Update: @DoingOurBitNZ pointed me to the appeals process, which admits about 50 more refugees per year: 53 in 2013/4; 57 in 2012/3; 63 in 2011/2; 27 in 2010/11.


May 6, 2015

All-Blacks birth month

This graphic and the accompanying story in the Herald produced a certain amount of skeptical discussion on Twitter today.


It looks a bit as though there is an effect of birth month, and the Herald backs this up with citations to Malcolm Gladwell on ice hockey.

The first question is whether there is any real evidence of a pattern. There is, though it’s not overwhelming. If you did this for random sets of 173 people, about 1 in 80 times there would be 60 or more in the same quarter (and yes, I did use actual birth frequencies rather than just treating all quarters as equal). The story also looks at the Black Caps, where evidence is a lot weaker because the numbers are smaller.

On the other hand, we are comparing to a pre-existing hypothesis here. If you asked whether the data were a better fit to equal distribution over quarters or to Gladwell’s ice-hockey statistic of a majority in the first quarter, they are a much better fit to equal distribution over quarters.

The next step is to go slightly further than Gladwell, who is not (to put it mildly) a primary source. The fact that he says there is a study showing X is good evidence that there is a study showing X, but it isn’t terribly good evidence that X is true. His books are written to communicate an idea, not to provide balanced reporting or scientific reference.  The hockey analysis he quotes was the first study of the topic, not the last word.

It turns out that even for ice-hockey things are more complicated

Using publically available data of hockey players from 2000–2009, we find that the relative age effect, as described by Nolan and Howell (2010) and Gladwell (2008), is moderate for the average Canadian National Hockey League player and reverses when examining the most elite professional players (i.e. All-Star and Olympic Team rosters).

So, if you expect the ice-hockey phenomenon to show up in New Zealand, the ‘most elite professional players’, the All Blacks might be the wrong place to look.

On the other hand Rugby League in the UK does show very strong relative age effects even into the national teams — more like the 50% in first quarter that Gladwell quotes for ice hockey. Further evidence that things are more complicated comes from soccer. A paper (PDF) looking at junior and professional soccer found imbalances in date of birth, again getting weaker at higher levels. They also had an interesting natural experiment when the eligibility date changed in Australia, from January 1 to August 1.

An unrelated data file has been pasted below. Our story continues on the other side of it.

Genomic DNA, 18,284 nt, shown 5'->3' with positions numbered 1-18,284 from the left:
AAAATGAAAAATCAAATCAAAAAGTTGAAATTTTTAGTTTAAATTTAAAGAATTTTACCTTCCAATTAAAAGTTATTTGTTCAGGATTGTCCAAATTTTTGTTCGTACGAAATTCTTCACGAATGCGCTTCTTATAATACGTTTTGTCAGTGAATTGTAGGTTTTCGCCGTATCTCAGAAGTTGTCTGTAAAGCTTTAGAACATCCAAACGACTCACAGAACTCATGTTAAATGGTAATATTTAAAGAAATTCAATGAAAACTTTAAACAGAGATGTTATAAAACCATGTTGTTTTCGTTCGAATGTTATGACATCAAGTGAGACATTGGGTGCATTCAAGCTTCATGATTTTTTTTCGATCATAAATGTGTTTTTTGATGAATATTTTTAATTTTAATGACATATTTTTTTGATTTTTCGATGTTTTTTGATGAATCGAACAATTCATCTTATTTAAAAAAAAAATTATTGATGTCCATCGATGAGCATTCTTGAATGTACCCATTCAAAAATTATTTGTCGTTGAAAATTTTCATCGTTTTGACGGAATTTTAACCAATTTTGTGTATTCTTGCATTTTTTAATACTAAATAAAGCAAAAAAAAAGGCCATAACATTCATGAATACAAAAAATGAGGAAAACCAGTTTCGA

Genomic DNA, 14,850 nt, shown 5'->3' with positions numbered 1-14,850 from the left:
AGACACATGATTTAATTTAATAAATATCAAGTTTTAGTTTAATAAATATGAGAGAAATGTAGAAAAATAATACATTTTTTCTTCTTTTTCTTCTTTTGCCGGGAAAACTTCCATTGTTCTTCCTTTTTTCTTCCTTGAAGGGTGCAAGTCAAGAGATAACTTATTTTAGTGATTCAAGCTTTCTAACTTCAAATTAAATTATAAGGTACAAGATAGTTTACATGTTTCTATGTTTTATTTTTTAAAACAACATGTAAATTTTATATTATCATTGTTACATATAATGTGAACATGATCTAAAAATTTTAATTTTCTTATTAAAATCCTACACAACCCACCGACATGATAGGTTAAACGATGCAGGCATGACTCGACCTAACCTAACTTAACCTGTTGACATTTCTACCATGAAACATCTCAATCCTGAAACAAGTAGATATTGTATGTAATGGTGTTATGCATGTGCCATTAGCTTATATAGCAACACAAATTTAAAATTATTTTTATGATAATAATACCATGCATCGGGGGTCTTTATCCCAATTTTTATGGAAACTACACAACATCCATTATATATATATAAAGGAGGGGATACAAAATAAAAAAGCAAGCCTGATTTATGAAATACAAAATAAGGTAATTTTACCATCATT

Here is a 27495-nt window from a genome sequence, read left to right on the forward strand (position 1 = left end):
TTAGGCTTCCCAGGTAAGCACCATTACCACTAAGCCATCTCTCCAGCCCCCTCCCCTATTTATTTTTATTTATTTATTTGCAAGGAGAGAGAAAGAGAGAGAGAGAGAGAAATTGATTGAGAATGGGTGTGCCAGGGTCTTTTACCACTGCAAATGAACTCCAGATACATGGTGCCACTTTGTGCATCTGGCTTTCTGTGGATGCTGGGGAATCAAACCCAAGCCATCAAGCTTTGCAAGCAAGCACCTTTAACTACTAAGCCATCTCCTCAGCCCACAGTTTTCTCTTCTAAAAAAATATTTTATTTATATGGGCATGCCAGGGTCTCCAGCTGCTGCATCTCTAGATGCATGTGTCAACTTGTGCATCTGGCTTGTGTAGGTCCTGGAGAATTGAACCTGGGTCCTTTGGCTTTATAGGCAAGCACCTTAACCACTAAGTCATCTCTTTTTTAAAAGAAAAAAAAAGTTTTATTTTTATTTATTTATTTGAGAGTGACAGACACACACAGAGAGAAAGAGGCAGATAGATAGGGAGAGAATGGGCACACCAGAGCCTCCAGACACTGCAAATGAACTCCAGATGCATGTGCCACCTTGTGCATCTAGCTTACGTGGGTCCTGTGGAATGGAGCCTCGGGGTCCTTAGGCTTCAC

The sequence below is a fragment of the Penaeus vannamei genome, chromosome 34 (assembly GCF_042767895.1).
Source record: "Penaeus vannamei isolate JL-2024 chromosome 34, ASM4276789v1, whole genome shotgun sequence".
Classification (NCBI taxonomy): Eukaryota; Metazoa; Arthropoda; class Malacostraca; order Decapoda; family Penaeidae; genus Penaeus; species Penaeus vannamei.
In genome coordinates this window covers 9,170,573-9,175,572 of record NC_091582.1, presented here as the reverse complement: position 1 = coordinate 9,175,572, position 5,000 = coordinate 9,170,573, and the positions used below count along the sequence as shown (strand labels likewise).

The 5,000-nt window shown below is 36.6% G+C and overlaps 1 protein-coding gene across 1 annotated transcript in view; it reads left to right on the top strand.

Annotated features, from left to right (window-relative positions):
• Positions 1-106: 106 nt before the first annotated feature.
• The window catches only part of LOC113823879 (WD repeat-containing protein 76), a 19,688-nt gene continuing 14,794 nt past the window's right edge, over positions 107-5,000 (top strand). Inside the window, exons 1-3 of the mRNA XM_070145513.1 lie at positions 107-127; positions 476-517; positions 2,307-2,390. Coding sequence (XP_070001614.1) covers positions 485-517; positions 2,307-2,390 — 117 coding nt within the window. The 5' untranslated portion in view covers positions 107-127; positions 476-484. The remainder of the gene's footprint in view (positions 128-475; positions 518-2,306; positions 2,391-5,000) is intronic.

As the graph shows, the change in eligibility date was followed by a change in birth-date distribution, but not how you might expect. An August 1 cutoff saw a stronger first-quarter peak than the January 1 cutoff.

Overall, it really does seem to be true that relative age effects have an impact on junior sports participation, and possibly even high-level professional acheivement. You still might not expect the ‘majority born in the first quarter’ effect to translate from the NHL as a whole to the All Blacks, and the data suggest it doesn’t.

Rather more important, however, are relative age effects in education. After all, there’s a roughly 99.9% chance that your child isn’t going to be an All Black, but education is pretty much inevitable. There’s similar evidence that the school-age cutoff has an effect on educational attainment, which is weaker than the sports effects, but impacts a lot more people. In Britain, where the school cutoff is September 1:

Analysis shows that approximately 6% fewer August-born children reached the expected level of attainment in the 3 core subjects at GCSE (English, mathematics and science) relative to September-born children (August born girls 55%; boys 44%; September born girls 61% boys 50%)

In New Zealand, with a March 1 cutoff, you’d expect worse average school performance for kids born on the dates the Herald story is recommending.

As with future All Blacks, the real issue here isn’t when to conceive. The real issue is that the system isn’t working as well for some people. The All Blacks (or more likely the Blues) might play better if they weren’t missing key players born in the wrong month. The education system, at least in the UK, would work better if it taught all children as well as it teaches those born in autumn.  One of these matters.



May 5, 2015

Civil unions down: not just same-sex